The uncertainty of what might happen to your service monkey at an airport security checkpoint won't keep you awake at night anymore, thanks to the TSA. They have issued an easy to follow list of how they will ensure your helper monkey won't go all Planet of the Apes on your flight. Some of the security techniques used to make sure your primate is not a terrorist include: "Security Officers will conduct a visual inspection on the service monkey and will coach the handler on how to hold the monkey during the visual inspection. The inspection process may require that the handler to take off the monkey's diaper as part of the visual inspection."
An anonymous reader writes "Dr. Steve O'Shea of Auckland, New Zealand is attempting to break the record for keeping deep sea squid alive in captivity, with the goal of being able to raise a giant squid one day. Right now, he's raising the broad squid, sepioteuthis australis, from egg masses found in seaweed. This is a lot harder than it sounds, because the squid he's studying grow rapidly and eat only live prey, making it hard for them to keep the squid from becoming prey themselves. If his research works out, you might one day be able to visit an aquarium and see giant squid."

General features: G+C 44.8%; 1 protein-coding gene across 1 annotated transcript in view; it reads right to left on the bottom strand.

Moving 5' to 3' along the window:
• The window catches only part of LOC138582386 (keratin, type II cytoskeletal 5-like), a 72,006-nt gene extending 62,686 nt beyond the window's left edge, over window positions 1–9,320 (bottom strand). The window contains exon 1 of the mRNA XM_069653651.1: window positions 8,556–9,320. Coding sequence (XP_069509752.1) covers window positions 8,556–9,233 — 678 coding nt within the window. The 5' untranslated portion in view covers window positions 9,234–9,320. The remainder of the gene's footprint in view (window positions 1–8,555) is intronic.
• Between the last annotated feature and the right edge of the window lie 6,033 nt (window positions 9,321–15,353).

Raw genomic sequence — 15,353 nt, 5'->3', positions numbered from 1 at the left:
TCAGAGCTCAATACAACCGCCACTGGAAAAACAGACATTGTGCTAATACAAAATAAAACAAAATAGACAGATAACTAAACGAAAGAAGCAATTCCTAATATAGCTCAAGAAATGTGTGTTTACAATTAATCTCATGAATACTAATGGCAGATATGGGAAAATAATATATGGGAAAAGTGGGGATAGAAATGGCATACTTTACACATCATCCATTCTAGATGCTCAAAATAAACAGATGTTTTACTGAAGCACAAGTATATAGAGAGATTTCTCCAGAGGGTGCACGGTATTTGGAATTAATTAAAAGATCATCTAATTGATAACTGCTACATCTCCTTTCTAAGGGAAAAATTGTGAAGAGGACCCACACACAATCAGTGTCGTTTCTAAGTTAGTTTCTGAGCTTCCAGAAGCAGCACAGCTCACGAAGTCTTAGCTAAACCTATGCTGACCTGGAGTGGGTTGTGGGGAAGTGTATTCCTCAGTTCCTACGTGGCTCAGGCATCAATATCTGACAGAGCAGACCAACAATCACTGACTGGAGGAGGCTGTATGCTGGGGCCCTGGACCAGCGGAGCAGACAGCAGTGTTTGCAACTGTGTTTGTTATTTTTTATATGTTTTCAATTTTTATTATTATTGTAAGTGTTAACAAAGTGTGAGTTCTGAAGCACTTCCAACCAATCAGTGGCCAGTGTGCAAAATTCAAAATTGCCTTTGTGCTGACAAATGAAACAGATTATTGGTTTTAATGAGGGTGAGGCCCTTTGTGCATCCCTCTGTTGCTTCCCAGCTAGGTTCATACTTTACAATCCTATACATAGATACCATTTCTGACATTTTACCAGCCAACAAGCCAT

Calorimeters are used to measure the energy of particles including electrons. The CDF detector at Fermilab has an electromagnetic calorimeter designed to measure the interactions (showers) of caused by electrons or photons (and to a much lesser extent other particles). Behind the electromagnetic calorimeter is the hardronic calorimeter. The other large experiment at the Fermi lab's Tevatron (D0) has a similar configuration with a different design. The two large multi purpose detectors at CERN (Atlas and CMS) are constructed the same way. As was pointed out the readout of the calorimeter is digitized (the way we get the information out of the Calorimeters is digitized), though the detectors themselves are not digital devices.